By contrast, many congregations live by an unwritten rule that hampers their ability to make full use of volunteers. The rule is this: Lay volunteers can play any role, hold any level of authority, and exercise unlimited creative leadership—so long as they are accountable to other volunteers and not to the head of staff. Under this unfortunate rule, high-level volunteers must always report to the governing board and never to the clergy leader or another member of the staff.

Origins of an Unfortunate Rule

Why is this? I suspect it may date from the time when “flagship” Protestant churches set the tone for much of American religious life, especially among white Northerners. At these high-status churches, wealthy men held top lay leadership positions. It would have been unthinkable to suggest that they submit to supervision, and certainly not by the minister, whom they regarded as a sort of butler—well-dressed, dignified, and courteously spoken to, but still a servant.

Till 1900, few churches employed staff other than the pastor, but as the scope of congregational activity expanded, other staff positions emerged: musicians, educators, sextons, secretaries. Rather than putting the staff team in charge of managing the activity of volunteers, as most other growing organizations did, congregations formed committees.

Often the result is a dual structure, with staff reporting to the clergy leader and committees to the board. Because staff and committees are responsible for managing the same activity, it is difficult to get decisions made. Because boards and committees are poor supervisors, volunteers are left to sink or swim in their own silos. No wonder many people find church life exhausting!

Paid and Unpaid Staff

A better way, I think, is to let boards and committees set the overall direction, and create a single, staff-led structure to manage daily work. Anyone responsible for programs, finances, buildings, and personnel—high or low, paid or unpaid—fits somewhere in that structure. That’s what that Louisiana church was doing.

When I asked the roomful directors how they felt about the structure, they said, “We love it! Our board and committees have time to think about the future, knowing that the present is in good hands. When you want something, you know whom to ask. And—this was the big surprise—you can expect an answer!”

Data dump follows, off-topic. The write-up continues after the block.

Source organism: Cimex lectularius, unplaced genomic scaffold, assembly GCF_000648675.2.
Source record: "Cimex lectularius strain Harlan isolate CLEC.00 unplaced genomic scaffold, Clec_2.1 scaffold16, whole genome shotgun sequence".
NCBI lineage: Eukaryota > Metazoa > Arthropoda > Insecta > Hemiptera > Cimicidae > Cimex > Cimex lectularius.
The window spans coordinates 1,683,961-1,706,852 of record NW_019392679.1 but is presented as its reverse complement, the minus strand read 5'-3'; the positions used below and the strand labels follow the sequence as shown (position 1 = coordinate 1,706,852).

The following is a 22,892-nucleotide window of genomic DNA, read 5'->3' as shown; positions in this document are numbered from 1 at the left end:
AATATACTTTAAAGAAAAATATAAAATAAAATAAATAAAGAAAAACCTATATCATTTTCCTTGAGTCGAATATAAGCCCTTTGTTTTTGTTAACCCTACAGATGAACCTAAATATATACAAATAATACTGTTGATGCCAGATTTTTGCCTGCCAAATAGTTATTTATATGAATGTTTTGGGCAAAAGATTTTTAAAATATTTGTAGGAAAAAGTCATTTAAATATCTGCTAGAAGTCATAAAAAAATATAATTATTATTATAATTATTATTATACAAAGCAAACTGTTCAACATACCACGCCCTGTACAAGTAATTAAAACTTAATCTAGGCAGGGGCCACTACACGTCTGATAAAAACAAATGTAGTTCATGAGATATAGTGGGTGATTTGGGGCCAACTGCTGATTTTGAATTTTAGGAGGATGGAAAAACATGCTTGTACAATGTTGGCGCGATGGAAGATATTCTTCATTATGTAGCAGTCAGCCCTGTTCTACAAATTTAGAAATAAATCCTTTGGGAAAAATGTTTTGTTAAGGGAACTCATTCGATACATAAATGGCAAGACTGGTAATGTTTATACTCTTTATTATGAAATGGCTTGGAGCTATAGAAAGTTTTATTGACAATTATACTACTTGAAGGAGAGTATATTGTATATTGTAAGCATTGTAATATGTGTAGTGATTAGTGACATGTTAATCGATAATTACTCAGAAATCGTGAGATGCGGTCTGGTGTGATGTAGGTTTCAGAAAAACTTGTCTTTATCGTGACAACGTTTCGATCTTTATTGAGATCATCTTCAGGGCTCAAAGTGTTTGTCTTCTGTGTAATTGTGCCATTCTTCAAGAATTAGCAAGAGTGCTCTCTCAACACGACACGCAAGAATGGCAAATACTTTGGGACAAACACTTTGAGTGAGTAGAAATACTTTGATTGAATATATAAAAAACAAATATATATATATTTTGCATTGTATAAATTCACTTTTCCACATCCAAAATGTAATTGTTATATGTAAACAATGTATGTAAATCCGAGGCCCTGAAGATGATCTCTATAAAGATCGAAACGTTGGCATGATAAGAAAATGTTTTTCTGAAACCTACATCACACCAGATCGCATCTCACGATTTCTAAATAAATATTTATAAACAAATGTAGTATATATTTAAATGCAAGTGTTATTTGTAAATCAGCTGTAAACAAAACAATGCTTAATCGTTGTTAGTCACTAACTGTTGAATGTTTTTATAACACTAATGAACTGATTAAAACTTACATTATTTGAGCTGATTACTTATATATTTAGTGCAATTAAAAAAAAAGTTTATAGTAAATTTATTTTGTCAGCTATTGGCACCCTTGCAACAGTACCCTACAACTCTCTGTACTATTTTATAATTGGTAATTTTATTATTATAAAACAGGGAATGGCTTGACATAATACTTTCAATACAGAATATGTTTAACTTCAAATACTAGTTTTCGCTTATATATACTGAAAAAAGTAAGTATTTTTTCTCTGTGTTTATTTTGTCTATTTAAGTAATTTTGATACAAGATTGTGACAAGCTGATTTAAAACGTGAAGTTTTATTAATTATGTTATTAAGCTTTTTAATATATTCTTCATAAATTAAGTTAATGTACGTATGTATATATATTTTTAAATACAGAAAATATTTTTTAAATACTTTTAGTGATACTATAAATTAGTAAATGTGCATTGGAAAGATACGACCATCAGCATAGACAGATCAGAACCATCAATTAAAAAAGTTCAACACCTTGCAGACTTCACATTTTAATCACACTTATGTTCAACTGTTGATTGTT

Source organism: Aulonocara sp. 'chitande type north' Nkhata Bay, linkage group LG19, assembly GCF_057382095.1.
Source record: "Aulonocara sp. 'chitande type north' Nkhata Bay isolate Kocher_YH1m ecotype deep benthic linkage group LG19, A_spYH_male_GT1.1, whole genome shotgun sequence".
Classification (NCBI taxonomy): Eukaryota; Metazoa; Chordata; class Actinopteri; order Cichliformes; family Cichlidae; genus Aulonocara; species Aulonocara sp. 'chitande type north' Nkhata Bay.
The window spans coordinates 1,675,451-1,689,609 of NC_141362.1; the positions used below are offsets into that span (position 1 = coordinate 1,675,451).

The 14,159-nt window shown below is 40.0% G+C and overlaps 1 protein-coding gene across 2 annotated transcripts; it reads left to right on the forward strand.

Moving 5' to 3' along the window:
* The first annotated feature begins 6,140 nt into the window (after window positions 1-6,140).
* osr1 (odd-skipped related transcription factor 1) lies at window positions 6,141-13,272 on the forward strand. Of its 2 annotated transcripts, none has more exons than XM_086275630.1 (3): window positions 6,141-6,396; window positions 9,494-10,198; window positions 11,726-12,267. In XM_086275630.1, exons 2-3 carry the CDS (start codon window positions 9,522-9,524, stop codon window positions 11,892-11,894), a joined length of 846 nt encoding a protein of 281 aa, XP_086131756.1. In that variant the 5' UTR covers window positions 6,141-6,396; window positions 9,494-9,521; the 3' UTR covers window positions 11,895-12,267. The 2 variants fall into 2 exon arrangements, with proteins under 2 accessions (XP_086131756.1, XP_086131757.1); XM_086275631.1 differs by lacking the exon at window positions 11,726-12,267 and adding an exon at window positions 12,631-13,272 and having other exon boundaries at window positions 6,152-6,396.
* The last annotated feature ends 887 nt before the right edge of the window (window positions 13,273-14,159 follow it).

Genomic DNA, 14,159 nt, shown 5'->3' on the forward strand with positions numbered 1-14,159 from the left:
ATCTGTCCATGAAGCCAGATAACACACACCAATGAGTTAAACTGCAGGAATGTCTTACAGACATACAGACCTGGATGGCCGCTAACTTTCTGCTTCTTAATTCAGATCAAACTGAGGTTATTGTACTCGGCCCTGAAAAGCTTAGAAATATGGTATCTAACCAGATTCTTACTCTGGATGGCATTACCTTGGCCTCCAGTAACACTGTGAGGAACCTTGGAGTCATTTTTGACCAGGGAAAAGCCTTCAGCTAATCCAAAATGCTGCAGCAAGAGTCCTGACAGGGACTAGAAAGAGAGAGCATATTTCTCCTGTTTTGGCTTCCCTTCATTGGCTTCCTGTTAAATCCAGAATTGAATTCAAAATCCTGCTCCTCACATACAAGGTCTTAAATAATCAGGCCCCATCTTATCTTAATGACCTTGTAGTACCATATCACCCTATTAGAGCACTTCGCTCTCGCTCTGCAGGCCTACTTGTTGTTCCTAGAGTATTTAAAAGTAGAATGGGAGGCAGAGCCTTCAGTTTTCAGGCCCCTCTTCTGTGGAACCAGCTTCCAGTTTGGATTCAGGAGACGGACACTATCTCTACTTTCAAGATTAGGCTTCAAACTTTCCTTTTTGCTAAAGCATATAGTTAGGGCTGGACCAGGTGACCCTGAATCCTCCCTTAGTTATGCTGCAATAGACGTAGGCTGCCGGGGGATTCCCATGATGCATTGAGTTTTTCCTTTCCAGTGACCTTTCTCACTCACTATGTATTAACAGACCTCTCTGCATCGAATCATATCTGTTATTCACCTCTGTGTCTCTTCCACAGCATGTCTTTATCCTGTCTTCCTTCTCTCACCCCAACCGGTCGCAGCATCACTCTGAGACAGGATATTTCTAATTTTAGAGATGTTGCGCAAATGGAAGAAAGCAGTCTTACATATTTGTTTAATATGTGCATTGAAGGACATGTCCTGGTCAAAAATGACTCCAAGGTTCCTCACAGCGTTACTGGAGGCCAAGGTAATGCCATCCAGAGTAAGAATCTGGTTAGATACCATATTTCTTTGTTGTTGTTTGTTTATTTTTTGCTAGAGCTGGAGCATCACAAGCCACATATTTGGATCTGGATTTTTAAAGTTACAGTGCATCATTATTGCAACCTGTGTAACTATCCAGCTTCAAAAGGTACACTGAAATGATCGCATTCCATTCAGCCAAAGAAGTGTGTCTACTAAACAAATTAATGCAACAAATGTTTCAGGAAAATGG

When I asked members of the governing board the same question, they said they liked it too: “We get to spend time thinking about the future, which seems so much more worthwhile than listening to committee reports.”

If your congregation can’t afford the staff it needs, you’re not alone. Any congregation with a good enough imagination needs more staff than it can afford to pay. Volunteers are the solution—and you’ll get more volunteers if you can promise them clear job descriptions and a way to get their questions answered quickly. Whether you need someone to sweep the floor two times a week or to direct a major part of your congregation’s work, perhaps it’s time to “hire” a volunteer as a full member of your staff.

Dan Hotchkiss has consulted with a wide spectrum of churches, synagogues, and other organizations spanning 33 denominational families. Through his coaching, teaching, and writing, Dan has touched the lives of an even wider range of leaders. His focus is to help organizations engage their constituents in discerning what their mission calls for at a given time, and to empower leaders to act boldly and creatively.

Dan coaches leaders and consults selectively with congregations and other mission-driven groups, mostly by phone and videoconference, from his home near Boston. Prior to consulting independently, Dan served as a Unitarian Universalist parish minister, denominational executive, and senior consultant for the Alban Institute.

Books by Dan Hotchkiss

Dan Hotchkiss, Governance and Ministry